briefing, Albert Mohler

Wednesday, May 15, 2019

It’s Wednesday, May 15, 2019. I’m Albert Mohler and this is the Briefing, a daily analysis of news and events from a Christian worldview.

Part I

Days before election, Australian Prime Minister is asked about his views on homosexuality and hell: What his answers reveal about the future of Christians in the moral revolution

Americans are already massively concentrated on the 2020 presidential election, but we need to note that there is another very important election taking place on Saturday. It is the federal election in the nation of Australia and what is unfolding there is a story very much worth our attention. For example, the liberal candidate that is the head of the Liberal Party who hopes once again to be prime minister Scott Morrison. He was asked questions about same sex marriage and about hell. Now we need to remind ourselves that the Liberal Party in Australia is actually the conservative party. How could that be the case? Well, it’s because it hearkens to older liberal values that are now so out of date in the minds of progressive’s that they aren’t liberal anymore. They’re conservative, but the party still has that name.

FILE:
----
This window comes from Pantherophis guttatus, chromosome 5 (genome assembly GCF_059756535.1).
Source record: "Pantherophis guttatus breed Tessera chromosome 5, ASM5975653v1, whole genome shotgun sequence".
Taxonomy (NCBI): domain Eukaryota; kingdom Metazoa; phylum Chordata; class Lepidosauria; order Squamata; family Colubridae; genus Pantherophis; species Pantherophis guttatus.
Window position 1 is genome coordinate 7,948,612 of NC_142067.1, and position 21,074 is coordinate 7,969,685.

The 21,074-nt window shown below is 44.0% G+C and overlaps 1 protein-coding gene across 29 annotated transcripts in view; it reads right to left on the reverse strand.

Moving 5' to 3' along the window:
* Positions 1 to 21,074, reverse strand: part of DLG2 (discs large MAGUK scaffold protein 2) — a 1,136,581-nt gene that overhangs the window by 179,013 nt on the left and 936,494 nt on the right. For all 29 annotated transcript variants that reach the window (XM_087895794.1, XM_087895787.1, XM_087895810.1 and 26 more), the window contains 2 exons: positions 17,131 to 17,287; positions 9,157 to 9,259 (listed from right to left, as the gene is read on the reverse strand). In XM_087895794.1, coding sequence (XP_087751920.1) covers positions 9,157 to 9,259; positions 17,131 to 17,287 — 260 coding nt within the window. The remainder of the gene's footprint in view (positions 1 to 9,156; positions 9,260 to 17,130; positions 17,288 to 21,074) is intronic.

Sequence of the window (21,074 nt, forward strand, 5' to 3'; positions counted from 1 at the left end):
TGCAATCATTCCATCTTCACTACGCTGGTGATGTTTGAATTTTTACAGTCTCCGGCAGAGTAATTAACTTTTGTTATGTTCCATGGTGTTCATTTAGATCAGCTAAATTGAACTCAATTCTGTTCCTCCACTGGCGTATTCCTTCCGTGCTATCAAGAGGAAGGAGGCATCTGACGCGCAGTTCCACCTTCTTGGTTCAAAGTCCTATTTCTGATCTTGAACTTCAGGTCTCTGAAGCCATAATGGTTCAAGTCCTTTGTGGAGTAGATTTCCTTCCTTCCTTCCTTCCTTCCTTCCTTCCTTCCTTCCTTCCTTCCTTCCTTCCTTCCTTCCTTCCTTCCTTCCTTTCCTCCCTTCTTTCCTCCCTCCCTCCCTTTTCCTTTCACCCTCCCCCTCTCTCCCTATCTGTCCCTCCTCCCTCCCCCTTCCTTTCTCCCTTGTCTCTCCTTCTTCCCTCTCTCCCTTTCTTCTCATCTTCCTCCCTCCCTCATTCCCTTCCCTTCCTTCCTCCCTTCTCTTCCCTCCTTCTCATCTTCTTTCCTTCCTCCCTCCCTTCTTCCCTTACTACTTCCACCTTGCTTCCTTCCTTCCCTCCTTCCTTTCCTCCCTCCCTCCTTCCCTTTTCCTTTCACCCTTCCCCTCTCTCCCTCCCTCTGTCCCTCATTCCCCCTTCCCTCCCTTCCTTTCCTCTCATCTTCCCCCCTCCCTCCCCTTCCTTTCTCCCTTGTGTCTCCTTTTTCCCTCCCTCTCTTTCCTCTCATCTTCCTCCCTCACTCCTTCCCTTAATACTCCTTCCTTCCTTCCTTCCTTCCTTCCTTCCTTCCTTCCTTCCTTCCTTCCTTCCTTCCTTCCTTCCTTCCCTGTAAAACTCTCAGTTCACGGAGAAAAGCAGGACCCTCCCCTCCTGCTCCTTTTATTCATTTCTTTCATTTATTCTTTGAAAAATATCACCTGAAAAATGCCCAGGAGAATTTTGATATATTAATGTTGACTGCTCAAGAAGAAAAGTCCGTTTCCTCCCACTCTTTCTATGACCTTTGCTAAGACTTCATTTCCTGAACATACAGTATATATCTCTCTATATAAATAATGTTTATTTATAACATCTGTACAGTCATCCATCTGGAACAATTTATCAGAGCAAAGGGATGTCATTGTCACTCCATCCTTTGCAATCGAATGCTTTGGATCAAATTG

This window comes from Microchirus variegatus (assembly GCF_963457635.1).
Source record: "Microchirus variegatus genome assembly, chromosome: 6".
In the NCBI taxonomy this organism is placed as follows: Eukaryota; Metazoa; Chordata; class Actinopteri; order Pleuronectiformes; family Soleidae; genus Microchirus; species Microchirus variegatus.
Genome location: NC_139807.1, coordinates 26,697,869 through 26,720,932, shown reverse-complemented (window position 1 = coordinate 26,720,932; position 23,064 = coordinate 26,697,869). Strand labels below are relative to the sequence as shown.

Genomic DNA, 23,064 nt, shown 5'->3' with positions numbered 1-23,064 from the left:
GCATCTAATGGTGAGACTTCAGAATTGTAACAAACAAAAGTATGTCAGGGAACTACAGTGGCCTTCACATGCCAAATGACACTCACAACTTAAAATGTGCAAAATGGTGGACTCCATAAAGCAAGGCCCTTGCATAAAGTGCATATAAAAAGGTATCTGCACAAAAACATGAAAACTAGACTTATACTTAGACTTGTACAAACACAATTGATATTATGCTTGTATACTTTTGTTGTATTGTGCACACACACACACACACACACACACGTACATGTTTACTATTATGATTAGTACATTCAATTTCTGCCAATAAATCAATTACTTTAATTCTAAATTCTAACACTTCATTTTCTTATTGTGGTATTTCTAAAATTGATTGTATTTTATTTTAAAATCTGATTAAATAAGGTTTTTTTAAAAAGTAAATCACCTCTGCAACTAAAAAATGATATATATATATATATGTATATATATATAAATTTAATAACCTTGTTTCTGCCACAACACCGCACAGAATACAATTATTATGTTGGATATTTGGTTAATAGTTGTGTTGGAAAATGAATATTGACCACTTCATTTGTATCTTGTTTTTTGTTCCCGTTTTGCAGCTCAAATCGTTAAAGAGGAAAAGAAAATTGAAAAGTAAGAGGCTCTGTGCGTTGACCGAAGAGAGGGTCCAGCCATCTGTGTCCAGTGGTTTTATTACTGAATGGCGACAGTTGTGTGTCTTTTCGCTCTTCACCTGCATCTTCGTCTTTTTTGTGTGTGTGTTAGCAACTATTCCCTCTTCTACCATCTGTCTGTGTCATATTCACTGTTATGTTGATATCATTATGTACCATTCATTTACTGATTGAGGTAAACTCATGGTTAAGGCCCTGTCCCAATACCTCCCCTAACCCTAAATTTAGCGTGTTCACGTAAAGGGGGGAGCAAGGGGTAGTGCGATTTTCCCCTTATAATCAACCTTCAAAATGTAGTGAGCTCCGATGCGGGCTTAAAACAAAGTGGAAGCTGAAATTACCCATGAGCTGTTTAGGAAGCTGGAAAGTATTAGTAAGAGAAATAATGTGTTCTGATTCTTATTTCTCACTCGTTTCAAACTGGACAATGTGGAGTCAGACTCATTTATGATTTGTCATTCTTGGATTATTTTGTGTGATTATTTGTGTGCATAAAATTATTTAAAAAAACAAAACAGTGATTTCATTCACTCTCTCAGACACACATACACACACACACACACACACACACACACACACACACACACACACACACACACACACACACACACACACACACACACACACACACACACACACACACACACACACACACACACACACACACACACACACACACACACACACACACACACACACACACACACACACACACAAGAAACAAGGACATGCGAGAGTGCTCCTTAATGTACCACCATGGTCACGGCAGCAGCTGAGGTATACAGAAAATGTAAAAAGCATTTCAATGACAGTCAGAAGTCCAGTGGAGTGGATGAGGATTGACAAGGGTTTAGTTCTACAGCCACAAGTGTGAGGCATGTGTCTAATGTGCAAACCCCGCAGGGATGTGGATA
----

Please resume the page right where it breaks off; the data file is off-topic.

Meanwhile, the Labor Party is the leftist party there in Australia amongst the two major parties. The Labor party, like the Labor Party in Great Britain is to the left. It has been at least associated with ideas of socialism and there’s no doubt that the election that is taking place on Saturday is going to be very important for the future of Australia. Something else to keep in mind is that Australia has compulsory voting. Adult citizens of Australia are required to vote. What will happen Saturday we’ll determine of course, which party has a majority in the 46th parliament to be seated after the election, and the majority party’s leader generally becomes the prime minister. If the Liberal Party, the more conservative party wins, Scott Morrison will be continued as prime minister. If it loses, then the prime minister is likely to be Bill Shorten. But what’s the controversy to which we need to pay attention?